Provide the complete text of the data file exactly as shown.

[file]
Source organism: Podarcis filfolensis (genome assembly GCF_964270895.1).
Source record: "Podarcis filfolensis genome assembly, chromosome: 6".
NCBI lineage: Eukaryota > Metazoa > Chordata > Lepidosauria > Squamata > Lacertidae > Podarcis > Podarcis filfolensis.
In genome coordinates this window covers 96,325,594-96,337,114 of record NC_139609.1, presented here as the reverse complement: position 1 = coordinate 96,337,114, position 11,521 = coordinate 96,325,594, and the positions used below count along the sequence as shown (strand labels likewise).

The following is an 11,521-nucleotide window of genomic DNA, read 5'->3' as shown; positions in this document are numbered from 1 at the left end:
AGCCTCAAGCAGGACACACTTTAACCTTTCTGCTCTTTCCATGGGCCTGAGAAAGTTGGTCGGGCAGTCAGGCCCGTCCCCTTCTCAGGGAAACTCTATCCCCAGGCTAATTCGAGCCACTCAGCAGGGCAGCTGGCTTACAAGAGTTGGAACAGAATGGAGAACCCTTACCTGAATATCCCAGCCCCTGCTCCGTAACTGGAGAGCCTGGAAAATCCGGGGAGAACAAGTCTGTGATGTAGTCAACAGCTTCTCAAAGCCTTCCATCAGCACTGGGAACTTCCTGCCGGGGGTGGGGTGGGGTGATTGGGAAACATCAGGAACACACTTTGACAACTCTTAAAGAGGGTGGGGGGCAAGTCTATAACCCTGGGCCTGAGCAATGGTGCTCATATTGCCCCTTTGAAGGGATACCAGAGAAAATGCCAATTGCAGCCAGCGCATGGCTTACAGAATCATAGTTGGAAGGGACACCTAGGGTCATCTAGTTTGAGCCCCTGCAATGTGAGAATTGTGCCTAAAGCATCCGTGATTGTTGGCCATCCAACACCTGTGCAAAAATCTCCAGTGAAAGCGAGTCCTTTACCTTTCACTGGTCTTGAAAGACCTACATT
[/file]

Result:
Source organism: Podarcis filfolensis (genome assembly GCF_964270895.1).
Source record: "Podarcis filfolensis genome assembly, chromosome: 6".
NCBI lineage: Eukaryota > Metazoa > Chordata > Lepidosauria > Squamata > Lacertidae > Podarcis > Podarcis filfolensis.
In genome coordinates this window covers 96,325,594-96,337,114 of record NC_139609.1, presented here as the reverse complement: position 1 = coordinate 96,337,114, position 11,521 = coordinate 96,325,594, and the positions used below count along the sequence as shown (strand labels likewise).

The following is an 11,521-nucleotide window of genomic DNA, read 5'->3' as shown; positions in this document are numbered from 1 at the left end:
AGCCTCAAGCAGGACACACTTTAACCTTTCTGCTCTTTCCATGGGCCTGAGAAAGTTGGTCGGGCAGTCAGGCCCGTCCCCTTCTCAGGGAAACTCTATCCCCAGGCTAATTCGAGCCACTCAGCAGGGCAGCTGGCTTACAAGAGTTGGAACAGAATGGAGAACCCTTACCTGAATATCCCAGCCCCTGCTCCGTAACTGGAGAGCCTGGAAAATCCGGGGAGAACAAGTCTGTGATGTAGTCAACAGCTTCTCAAAGCCTTCCATCAGCACTGGGAACTTCCTGCCGGGGGTGGGGTGGGGTGATTGGGAAACATCAGGAACACACTTTGACAACTCTTAAAGAGGGTGGGGGGCAAGTCTATAACCCTGGGCCTGAGCAATGGTGCTCATATTGCCCCTTTGAAGGGATACCAGAGAAAATGCCAATTGCAGCCAGCGCATGGCTTACAGAATCATAGTTGGAAGGGACACCTAGGGTCATCTAGTTTGAGCCCCTGCAATGTGAGAATTGTGCCTAAAGCATCCGTGATTGTTGGCCATCCAACACCTGTGCAAAAATCTCCAGTGAAAGCGAGTCCTTTACCTTTCACTGGTCTTGAAAGACCTACATT